Formal name: Somalia.
Estimated population: 9.2 million (2001 est.).
The roots of forced migration in contemporary Somalia lie in former colonial divisions, clan conflict and fierce competition over the economic and political resources of the post-colonial state. When Somalia gained independence in 1960 it was handicapped by a lack of political legitimacy and a weak economic base. Excessive militirisation and aid dependency, superpower patronage and the centralisation of control in the hands of the dictator, Siad Barre, was the pattern throughout the 1970s. The nationalisation of economic assets, the effects of a major drought in 1974, and of military defeat in 1978 in the Ogaden war resulted in the wholesale alienation of the population from the Barre regime. Armed opposition to Barre began in earnest in 1988 in north-west Somalia. Some 400,000 Somalis fled to Ethiopia and Djibouti as a result of the conflict. The overthrow of Barre in 1991 propelled Somalia into a prolonged period of civil war. At the height of the conflict in 1992 some 800,000 Somalis were refugees in neighbouring countries, and 2 million were internally displaced. Large numbers returned to their homes during the remainder of the decade, despite high levels of conflict in particular regions of the country.
Accompanying the dissolution of the Somali state has been a gradual process of regional reconstruction. Somaliland and Puntland in the north of the country are relatively stable and conflict-free. By contrast, areas of the southern regions are subject to violence and continued population displacement. In 2002 an estimated 350,000 internally displaced people (IDPs) remained in Somalia, the result of fifteen years of conflict and the continuing violence in the southern regions of the country. The formation of the Transitional National Government (TNG) in 2000 has not, to date, resulted in peace. Renewed conflict has broken out over the legitimacy of the new regime.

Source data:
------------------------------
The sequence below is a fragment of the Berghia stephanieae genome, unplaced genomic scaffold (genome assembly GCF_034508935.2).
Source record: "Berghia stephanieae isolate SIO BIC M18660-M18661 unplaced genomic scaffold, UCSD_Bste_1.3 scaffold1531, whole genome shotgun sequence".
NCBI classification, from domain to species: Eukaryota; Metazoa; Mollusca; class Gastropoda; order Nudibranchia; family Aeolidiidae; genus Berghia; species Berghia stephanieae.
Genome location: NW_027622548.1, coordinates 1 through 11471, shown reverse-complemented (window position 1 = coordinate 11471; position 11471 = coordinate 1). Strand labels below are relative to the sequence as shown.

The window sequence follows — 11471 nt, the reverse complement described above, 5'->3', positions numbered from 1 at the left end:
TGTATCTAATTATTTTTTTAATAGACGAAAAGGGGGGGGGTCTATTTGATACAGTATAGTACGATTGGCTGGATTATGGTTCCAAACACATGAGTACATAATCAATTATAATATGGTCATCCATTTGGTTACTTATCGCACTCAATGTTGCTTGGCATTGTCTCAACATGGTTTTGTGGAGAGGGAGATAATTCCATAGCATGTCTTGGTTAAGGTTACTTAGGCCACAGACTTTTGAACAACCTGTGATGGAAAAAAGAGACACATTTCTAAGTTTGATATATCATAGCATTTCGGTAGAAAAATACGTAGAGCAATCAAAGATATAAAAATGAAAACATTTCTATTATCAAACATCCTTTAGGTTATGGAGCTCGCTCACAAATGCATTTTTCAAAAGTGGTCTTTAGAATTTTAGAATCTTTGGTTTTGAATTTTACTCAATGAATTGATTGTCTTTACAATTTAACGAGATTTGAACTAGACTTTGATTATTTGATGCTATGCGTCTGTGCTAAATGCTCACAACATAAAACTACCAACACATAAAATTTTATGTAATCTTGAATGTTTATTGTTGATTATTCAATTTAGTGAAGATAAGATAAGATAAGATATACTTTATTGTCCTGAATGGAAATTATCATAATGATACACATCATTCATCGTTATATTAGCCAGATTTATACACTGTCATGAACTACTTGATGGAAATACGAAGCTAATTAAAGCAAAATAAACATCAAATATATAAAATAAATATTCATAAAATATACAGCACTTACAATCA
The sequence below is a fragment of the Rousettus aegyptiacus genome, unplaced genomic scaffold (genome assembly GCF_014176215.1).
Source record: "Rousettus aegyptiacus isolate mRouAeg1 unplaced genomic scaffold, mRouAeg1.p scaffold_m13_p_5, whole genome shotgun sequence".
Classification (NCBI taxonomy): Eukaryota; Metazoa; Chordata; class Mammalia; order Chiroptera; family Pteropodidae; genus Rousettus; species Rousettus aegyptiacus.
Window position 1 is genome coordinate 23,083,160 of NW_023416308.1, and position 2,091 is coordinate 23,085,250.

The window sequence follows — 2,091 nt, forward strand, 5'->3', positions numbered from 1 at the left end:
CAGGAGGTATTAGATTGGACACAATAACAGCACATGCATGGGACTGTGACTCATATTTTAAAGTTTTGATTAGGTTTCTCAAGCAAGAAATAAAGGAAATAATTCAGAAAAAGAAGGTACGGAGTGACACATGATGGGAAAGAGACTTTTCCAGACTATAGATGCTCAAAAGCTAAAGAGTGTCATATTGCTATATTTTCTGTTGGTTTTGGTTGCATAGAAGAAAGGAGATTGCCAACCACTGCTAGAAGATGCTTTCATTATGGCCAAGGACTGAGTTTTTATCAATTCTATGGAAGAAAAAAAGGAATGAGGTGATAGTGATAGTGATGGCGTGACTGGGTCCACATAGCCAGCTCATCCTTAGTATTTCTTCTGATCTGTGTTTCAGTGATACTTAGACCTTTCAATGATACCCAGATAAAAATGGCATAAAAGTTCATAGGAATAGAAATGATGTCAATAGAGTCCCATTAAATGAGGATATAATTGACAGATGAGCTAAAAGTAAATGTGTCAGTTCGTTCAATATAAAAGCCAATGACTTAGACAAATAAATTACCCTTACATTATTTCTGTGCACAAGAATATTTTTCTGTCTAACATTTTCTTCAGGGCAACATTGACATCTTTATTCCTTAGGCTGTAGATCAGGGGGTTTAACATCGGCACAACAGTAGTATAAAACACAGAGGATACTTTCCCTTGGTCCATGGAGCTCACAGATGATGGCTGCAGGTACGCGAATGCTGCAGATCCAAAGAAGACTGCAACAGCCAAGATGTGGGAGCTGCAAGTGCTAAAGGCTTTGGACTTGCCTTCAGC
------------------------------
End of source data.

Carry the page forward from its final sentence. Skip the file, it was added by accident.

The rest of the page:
The population displacement of the last two decades in Somalia is due to a complex combination of clan-based conflict, including the destruction of infrastructure and livelihoods as a weapon of war and to the effects of climatic change. Flooding and drought have produced famine and population displacement on a massive scale. In 1997 flooding forced 122,000 mainly Somali refugees to flee their camps in north-eastern Kenya. The floods made more than 200,000 homeless. Today Somalia is one of the principal refugee-producing countries in the world. It was amongst the top twenty countries of origin for asylum applications in twenty-eight mostly industrialised countries from January to June 2002. It was also amongst the top ten countries of origin for asylum applications to the European Union during the 1992-2001 period.
- CIA World Factbook 2002 http://www.cia.gov/cia/publications/factbook/geos/so.html
- United Nations High Commissioner for Refugees, Asylum Statistics http://www.unhcr.org/cgi-bin/texis/vtx/statistics
- Library of Congress Country Reports http://lcweb2.loc.gov/frd/cs/sotoc.html